College savings plans encompass a wide range of plans including 529 plans and Coverdell ESAs. Your parents may have set one up for you to help pay for college. In most states, the control of 529 plans always remain with the contributor, so just because you've graduated from college doesn't mean you get control of the money your parents put in the account for you. Conversely, in most states, Coverdell ESAs become the property of the student once the student reaches 18. If you find yourself in control of money in a college-savings plan, you don't have to share with the IRS if you use the money for college or graduate studies. For example, if you want to go back for your MBA or another masters, your distribution won't result in any taxes. However, if you take it out for other reasons, you're stuck paying the taxes and penalties on the earnings.
Request a distribution from your bank. Actually getting the money out is as simple as that. Reporting it to the IRS, on the other hand, can be a bit more complicated if you do not use the money for qualified educational expenses. When you take a distribution, your bank sends you a Form 1099-Q that reports the distribution for tax purposes. The rules are the same whether you take money out of a 529 plan or a Coverdell ESA.
Calculate your qualifying educational expenses by subtracting any tax-free assistance from your qualifying expenses. Qualifying expenses include tuition, fees, supplies and, if you are enrolled at least half-time, room and board. Sorry, fraternity and sorority dues don't count. Tax-free assistance includes scholarships or tax-free employer-provided assistance. If you use all the money for qualified costs, don't report the distribution on your taxes at all.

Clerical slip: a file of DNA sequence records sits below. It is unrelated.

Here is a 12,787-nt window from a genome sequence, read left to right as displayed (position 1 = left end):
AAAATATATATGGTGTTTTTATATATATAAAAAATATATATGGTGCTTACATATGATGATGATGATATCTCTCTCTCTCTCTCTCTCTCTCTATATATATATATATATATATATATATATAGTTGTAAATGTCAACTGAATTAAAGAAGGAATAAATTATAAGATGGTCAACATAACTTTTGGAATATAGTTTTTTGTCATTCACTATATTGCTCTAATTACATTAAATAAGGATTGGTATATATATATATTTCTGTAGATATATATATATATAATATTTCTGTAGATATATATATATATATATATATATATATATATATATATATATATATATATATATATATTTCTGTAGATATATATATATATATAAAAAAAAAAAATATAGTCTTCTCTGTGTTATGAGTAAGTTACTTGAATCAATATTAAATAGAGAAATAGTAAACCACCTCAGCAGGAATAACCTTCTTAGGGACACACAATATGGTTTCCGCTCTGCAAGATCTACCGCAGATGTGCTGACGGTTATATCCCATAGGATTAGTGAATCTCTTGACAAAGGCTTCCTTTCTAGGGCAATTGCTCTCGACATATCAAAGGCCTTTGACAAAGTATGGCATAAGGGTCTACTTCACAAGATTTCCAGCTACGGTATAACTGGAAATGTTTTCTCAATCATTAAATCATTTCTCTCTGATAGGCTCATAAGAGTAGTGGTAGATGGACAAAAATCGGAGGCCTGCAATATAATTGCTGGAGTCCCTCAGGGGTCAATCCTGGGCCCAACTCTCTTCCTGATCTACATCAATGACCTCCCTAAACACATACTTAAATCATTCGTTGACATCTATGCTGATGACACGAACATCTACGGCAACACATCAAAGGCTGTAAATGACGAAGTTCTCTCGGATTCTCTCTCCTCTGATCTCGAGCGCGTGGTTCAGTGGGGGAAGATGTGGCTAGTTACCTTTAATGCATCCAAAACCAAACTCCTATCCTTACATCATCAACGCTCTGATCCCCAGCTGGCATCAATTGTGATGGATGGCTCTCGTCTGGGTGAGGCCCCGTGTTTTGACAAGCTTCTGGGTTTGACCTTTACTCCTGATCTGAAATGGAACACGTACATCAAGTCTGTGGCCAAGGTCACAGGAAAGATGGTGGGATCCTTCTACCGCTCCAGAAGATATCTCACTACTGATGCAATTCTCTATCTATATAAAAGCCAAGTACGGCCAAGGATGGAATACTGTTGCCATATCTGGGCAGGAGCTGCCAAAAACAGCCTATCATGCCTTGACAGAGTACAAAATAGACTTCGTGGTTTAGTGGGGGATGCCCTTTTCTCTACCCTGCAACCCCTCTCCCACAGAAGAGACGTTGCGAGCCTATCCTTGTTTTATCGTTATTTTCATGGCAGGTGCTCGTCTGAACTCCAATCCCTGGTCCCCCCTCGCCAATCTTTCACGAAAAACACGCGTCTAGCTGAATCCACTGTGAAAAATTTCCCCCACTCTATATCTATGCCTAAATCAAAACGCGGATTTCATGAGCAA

Divide your qualifying expenses by your college savings plan distribution and subtract the result from 1 to figure the portion of your earnings that are a nonqualified distribution. The amount of your distribution is found in box 1 of the Form 1099-Q. For example, if you took a distribution of $5,000 and used $4,000 for qualifying expenses, divide $4,000 by $5,000 to get 0.8. Then subtract 0.8 from 1 to get 0.2.
Multiply the portion of earnings that are taxable by the earnings withdrawn. Check box 2 of the 1099-Q to find your earnings. For example, if your $5,000 distribution consisted of $1,000 of earnings, multiply $1,000 by 0.2 to get $200 of the earnings are a nonqualified distribution.
Report the amount of the nonqualifed distribution of earnings on line 21 of Form 1040 so that it will be included in your taxable income. You must also pay a 10 percent additional tax on the nonqualified earnings, unless you qualify for an exception, such as if you're permanently disabled or received a scholarship that covers your qualifying educational expenses. The extra tax is calculated with part II of Form 5329.
Mark Kennan is a writer based in the Kansas City area, specializing in personal finance and business topics. He has been writing since 2009 and has been published by "Quicken," "TurboTax," and "The Motley Fool."